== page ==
Randl Ockey column: A cautionary tale for each of us

With my 1950 birth year, you don’t have to be a math whiz to figure out that I came of age in one of the most tumultuous periods in modern American history: the 1960s. The passage of the Civil Rights and Voting Rights acts, the assassinations of Medgar Evers, John F. Kennedy, Martin Luther King, Jr., and Robert F. Kennedy, Viet Nam, college campus riots, etc. were all part of my growing up years in the Chicago suburbs.

But none of these events prepared me for what I would experience when, fresh out of college in 1975, I accepted a job in Mississippi and we moved our young family to the 1970s Deep South.

Not long after we arrived in Mississippi, I became acquainted with Albert (not his real name), whom I met at church. We were about as different as two people could possibly be. He was 10-15 years my senior, Mississippi born and raised, and Southern through and through. But we hit it off from day one and enjoyed serving together in church duties.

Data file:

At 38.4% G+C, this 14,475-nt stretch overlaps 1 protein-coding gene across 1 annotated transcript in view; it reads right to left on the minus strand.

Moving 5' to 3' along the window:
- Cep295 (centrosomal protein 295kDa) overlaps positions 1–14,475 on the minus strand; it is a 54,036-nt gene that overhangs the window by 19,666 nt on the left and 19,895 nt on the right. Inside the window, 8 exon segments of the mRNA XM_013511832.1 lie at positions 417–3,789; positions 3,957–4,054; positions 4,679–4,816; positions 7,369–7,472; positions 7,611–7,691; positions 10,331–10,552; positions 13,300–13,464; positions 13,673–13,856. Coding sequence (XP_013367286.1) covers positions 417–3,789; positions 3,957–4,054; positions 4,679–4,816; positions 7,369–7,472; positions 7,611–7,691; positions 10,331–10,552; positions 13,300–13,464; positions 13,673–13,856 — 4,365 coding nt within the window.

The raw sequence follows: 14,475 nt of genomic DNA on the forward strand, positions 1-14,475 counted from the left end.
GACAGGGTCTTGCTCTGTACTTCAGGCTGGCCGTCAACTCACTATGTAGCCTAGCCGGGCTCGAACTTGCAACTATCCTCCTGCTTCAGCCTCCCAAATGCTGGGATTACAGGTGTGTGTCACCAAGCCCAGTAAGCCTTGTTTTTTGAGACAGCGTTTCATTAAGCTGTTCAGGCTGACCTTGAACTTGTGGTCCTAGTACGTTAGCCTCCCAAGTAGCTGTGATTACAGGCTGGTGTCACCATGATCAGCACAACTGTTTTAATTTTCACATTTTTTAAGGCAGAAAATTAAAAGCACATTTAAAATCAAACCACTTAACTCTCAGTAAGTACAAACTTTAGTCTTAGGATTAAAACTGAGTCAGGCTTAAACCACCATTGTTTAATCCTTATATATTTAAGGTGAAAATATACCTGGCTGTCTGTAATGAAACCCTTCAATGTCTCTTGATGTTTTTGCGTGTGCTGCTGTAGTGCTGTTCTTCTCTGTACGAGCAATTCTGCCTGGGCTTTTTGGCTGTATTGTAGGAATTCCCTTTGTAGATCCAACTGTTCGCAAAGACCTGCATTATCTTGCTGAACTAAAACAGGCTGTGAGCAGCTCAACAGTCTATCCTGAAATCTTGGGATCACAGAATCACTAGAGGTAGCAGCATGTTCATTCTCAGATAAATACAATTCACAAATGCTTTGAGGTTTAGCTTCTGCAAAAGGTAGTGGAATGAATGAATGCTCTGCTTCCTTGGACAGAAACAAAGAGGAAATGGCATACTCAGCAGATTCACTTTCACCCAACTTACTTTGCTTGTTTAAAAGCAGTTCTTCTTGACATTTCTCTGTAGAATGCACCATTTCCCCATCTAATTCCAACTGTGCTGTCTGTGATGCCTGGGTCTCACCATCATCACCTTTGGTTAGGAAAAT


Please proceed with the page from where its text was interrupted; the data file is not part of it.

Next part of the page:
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As we got to know each other better, I became increasingly aware that

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